Fluids Checks to Keep Your Car in Good Shape

We’ll admit it. Unless we’re planning a long car trip, we take a set-it-and-forget-it attitude toward auto maintenance. But having just paid a $900 car repair bill, keeping our trusty steed in tip-top shape is on the top of our list of things to do.

Many, probably even most, UC Davis students don’t even own a car. A bicycle is actually far more efficient for getting around town, and we have a fabulous public transportation system if you do want to bum a ride outside the grid. But if you do have a car, Lifehacker.com has come to the rescue with a list of fluids to check regularly to keep it running smoothly.

For more important information on your car’s vital systems, please click on the link above.

Five Fluids You Should Check to Keep Your Car Running Smoothly

Engine Oil

In most cars, you just need to pop up your hood, find the oil dipstick, pull it out, and wipe it down. Repeat that again and you’ll have your oil level. If it’s in the safe level, continue on your merry way. If it’s not, you need to add more. Depending on the age of the car, you may or may not need to add oil pretty often. If your car burns through a lot of oil, it’s worth going to a mechanic.

How often to check it: It was once recommended that you check your oil every time you fill up with gas, but with most modern cars you’re safe checking it once a month.
How often to replace it: This depends on the car, manufacturer, and year. The “3,000 miles or every six months” saying doesn’t really apply any more. Instead, check your owner’s manual for the manufacturer’s recommendations for changing your engine oil.

Transmission Fluid

Your transmission fluid is what keeps the gears on your car moving smoothly. You can check your transmission fluid the same way as your engine oil, except the car should be running when you do it. Unlike your engine oil, transmission fluid is part of a closed system, so it should never be low. If it is, take it into a mechanic. Instead of volume, you’re looking at the quality of the fluid. The fluid should be red and not smell burned. If the fluid is brown or smells burnt, it’s time to replace it.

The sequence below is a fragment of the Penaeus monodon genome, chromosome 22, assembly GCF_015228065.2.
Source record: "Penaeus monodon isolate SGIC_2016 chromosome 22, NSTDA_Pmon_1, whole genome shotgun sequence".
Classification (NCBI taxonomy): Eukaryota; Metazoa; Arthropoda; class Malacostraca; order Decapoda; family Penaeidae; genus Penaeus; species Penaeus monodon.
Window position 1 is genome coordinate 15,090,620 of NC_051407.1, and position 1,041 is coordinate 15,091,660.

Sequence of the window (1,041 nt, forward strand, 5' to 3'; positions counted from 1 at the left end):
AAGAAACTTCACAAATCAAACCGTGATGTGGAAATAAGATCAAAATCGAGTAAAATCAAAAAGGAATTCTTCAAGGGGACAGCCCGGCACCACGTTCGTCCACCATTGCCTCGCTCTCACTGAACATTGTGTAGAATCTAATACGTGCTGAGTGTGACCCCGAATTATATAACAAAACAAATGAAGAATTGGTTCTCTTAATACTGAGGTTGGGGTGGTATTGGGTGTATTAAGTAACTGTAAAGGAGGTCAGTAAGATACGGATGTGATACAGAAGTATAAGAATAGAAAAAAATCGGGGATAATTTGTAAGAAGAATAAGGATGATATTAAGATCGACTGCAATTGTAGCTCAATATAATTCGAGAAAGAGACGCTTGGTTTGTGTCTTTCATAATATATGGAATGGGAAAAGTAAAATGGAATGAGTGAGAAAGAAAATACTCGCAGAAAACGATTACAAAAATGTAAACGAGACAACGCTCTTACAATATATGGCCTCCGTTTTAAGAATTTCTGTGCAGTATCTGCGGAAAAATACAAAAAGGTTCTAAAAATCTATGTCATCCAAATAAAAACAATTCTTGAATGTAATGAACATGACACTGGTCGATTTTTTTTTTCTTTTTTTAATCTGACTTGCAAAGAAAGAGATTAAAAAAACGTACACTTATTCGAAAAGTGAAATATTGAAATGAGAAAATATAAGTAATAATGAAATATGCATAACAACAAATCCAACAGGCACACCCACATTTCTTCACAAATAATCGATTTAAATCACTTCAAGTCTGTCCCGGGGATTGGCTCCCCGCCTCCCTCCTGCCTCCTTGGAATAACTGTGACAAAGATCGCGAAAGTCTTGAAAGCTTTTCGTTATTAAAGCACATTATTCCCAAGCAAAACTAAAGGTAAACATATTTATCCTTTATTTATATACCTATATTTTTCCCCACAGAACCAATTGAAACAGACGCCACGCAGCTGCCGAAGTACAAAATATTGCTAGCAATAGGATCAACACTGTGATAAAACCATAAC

How often to check it: Monthly.
How often to replace it: This varies from car to car and depends on transmission type, but it’s typically between every 50,000-100,000 miles.


As the name implies, coolant, aka antifreeze, keeps your car running cool. If you ever run low on coolant, your car’s probably going to overheat. The coolant is inside you radiator and you can typically check it by simply removing the radiator cap when the car is cool (never check it when it’s hot or your car is running) and looking inside. Once you remove the cap you should see a line the coolant should come up to. If it’s low, you can add more, but make sure you add the same type of coolant currently in the car.

How often to check it: At least twice yearly: once before summer and again before winter But it’s easy enough to glance at whenever you pop open your hood.
How often to replace it: Every 2-3 years.